Comic Book Heroes!
Meet five artists extraordinaire who have been crafting your favorite characters for years
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Artist Joe Sinnott is widely regarded as one of — if not the — greatest inkers in the business. For those not in the know, inkers go over the pencil drawings of the artist with ink, adding shade and depth. “Inking is responsible for the mood and atmosphere of every single panel,” says Edward Murr, an illustrator who teaches comic art at the Fashion Institute of Technology. Sinnott teamed with famed artist Jack Kirby; together they defined the look of almost every major Marvel Comics character — although the high point of their collaboration is considered by many to be the Fantastic Four. “They’re like the Rodgers and Hammerstein of comics,” says Murr. A lifelong Saugerties resident, Sinnott — a minor celebrity about town — says that “people are always asking me to draw things.” And those lucky enough to be on his Christmas card list get to view his latest creations: “I used to do Bing Crosby cards, but lately it’s been Spider-Man.”
Starting out: I always drew as a kid, on anything I could get my hands on. Paper bags, whatever. I was first published in the Saugerties High School yearbook. I started professionally as an assistant to one of my art school teachers, Tom Gill [of Lone Ranger fame], who was also working in comics.
Early influences/mentors: I went to [Tarzan artist] Burne Hogarth’s school in Manhattan. When I was accepted, I thought they were kidding me. I thought they were having trouble getting students. The first thing you remember drawing? At four years old, in my parents’ rooming house, I kept copying an Indian pictured on a box of crayons that a teacher staying with us had given me.
Proudest accomplishment: Many of the bios I did for Treasure Chest comics: Kennedy, Eisenhower, MacArthur, the Wright Brothers, Babe Ruth. And the Beatles, for Dell in 1964. Later on, biographical comics of Pope John Paul II and Mother Teresa. I’m actually more proud of my penciling than my inking.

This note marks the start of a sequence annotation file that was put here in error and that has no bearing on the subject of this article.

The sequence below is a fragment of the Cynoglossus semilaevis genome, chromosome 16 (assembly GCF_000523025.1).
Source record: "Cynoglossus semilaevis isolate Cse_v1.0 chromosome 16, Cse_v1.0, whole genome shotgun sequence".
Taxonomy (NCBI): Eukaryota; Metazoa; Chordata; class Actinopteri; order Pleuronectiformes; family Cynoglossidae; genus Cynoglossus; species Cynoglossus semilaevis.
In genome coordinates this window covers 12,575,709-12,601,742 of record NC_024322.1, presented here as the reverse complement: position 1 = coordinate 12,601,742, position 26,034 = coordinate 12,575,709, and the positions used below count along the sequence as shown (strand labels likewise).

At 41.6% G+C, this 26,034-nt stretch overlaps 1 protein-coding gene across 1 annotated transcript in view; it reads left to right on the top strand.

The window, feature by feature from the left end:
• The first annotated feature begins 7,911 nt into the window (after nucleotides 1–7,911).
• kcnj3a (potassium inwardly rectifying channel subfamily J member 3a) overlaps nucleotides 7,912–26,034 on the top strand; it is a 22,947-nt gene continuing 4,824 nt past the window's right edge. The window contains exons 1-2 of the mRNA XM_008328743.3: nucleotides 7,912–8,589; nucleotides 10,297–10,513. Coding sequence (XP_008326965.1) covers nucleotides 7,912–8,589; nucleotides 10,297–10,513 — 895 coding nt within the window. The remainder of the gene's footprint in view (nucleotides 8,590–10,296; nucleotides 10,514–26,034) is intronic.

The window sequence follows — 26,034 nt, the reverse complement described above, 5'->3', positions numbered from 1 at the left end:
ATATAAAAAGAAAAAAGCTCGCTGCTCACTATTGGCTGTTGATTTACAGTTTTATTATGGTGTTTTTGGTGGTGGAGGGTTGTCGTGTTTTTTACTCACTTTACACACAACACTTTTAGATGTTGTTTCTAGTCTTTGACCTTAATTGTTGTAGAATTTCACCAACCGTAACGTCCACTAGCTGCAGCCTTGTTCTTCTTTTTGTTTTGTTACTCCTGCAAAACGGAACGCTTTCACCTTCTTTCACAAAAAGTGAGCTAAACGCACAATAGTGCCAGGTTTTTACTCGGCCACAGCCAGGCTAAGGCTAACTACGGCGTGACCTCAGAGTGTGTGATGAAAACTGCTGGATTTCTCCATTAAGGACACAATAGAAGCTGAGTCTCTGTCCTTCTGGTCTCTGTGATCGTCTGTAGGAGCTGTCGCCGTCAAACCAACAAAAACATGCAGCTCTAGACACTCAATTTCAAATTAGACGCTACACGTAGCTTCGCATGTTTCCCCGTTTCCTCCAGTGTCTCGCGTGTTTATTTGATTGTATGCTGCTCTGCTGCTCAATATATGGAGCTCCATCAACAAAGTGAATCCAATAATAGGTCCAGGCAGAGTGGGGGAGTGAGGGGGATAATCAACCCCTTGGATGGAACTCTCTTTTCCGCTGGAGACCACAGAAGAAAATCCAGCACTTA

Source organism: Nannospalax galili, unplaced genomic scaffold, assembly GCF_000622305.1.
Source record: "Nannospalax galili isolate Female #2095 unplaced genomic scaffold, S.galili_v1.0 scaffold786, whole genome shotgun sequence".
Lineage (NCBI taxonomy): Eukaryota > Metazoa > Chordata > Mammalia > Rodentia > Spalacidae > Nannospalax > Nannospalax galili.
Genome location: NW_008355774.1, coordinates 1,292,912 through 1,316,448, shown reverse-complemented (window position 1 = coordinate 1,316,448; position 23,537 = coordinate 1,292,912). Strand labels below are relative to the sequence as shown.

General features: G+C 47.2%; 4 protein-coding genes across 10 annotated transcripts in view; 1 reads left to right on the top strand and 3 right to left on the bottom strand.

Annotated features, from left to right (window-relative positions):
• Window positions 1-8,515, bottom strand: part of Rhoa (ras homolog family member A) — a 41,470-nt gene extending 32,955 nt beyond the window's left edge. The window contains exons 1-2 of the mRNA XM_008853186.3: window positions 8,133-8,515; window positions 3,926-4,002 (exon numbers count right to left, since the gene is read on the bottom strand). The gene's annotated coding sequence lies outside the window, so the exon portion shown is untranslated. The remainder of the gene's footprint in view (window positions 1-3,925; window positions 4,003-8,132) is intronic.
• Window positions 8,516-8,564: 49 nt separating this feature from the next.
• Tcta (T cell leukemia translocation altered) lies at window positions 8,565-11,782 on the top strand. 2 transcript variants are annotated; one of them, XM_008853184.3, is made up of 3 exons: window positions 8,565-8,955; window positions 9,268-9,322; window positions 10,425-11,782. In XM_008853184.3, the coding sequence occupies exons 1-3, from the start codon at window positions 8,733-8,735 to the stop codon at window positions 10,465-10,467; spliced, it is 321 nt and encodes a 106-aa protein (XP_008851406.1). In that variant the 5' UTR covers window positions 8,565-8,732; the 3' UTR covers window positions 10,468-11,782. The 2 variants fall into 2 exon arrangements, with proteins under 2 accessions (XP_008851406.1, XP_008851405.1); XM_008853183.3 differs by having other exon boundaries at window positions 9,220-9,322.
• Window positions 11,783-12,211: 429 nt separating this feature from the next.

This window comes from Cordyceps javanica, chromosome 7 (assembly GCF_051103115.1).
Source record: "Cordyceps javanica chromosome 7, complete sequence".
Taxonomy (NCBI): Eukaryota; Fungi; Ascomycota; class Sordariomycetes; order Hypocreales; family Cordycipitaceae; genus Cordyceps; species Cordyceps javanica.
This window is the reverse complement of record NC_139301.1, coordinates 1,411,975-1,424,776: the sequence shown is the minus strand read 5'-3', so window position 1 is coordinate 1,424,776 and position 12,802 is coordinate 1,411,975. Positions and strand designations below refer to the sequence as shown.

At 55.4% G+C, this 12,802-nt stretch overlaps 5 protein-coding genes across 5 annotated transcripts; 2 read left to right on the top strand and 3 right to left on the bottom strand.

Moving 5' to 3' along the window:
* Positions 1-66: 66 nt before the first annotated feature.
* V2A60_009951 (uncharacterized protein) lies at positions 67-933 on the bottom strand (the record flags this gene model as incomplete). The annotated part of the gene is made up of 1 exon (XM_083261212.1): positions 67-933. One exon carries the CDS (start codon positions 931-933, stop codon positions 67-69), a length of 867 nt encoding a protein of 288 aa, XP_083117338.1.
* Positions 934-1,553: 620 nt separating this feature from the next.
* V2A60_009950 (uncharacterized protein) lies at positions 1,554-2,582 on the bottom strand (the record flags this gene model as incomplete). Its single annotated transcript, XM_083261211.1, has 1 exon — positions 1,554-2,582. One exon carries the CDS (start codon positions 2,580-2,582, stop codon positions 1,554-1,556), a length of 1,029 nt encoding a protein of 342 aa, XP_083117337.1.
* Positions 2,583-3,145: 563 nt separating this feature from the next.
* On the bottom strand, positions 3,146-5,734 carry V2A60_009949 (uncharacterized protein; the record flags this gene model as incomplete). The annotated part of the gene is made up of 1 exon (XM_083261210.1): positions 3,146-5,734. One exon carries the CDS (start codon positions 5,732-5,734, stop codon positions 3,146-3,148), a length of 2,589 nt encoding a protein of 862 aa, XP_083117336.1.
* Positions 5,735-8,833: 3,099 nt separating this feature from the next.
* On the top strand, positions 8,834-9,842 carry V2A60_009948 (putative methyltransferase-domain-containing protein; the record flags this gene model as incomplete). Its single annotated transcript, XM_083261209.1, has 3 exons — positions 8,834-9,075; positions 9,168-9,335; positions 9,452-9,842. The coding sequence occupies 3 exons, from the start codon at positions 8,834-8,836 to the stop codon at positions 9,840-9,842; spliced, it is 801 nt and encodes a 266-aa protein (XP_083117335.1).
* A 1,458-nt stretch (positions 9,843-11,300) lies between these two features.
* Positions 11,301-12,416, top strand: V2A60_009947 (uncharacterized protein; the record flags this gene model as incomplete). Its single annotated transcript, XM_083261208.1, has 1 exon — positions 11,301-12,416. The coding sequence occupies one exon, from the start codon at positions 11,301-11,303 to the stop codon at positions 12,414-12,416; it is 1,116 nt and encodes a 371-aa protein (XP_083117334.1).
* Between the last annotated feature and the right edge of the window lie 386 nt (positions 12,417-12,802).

Character you still love to draw? The Thing, because he can be drawn belligerent- or humorous-looking. The Mighty Thor — he’s a good-looking guy with a nice costume. The Silver Surfer — he shimmers, he’s got that surfboard. There’s a lot you can do with him. Spidey, but he’s not all that easy. The webbing on the costume has to be very accurate.
All-around artist: Sinnott’s drawing and inking skills have helped depict everyone from Spider-Man to the Beatles
What’s difficult to draw? Traffic on a bridge.
Other troubles: The deadlines in comics are very tight; you have to know how to pace yourself.
Current/upcoming projects: I retired in 1992, but I still ink the Spider-Man newspaper strip’s Sunday pages.
As-yet unfulfilled ambition: I often regretted never doing the life of Bing.
The Bing thing: My mother was a big fan of his. I met him on the street when I was in the Navy in World War II. Later, I had a Bing Crosby radio show on WEOK in Poughkeepsie with a friend.
Looking back: People all over the world know my name, but I often wish I had gone into teaching. I’ve worked at home most of my life, and it’s been a bit lonely. I love going to local schools and talking about what I do.
On the Web: www.joesinnott.com
(For our exclusive list of Valley shops where you can find all your favorite artists' works, visit our Spidey's Web feature.)
Up next: Wendy Pini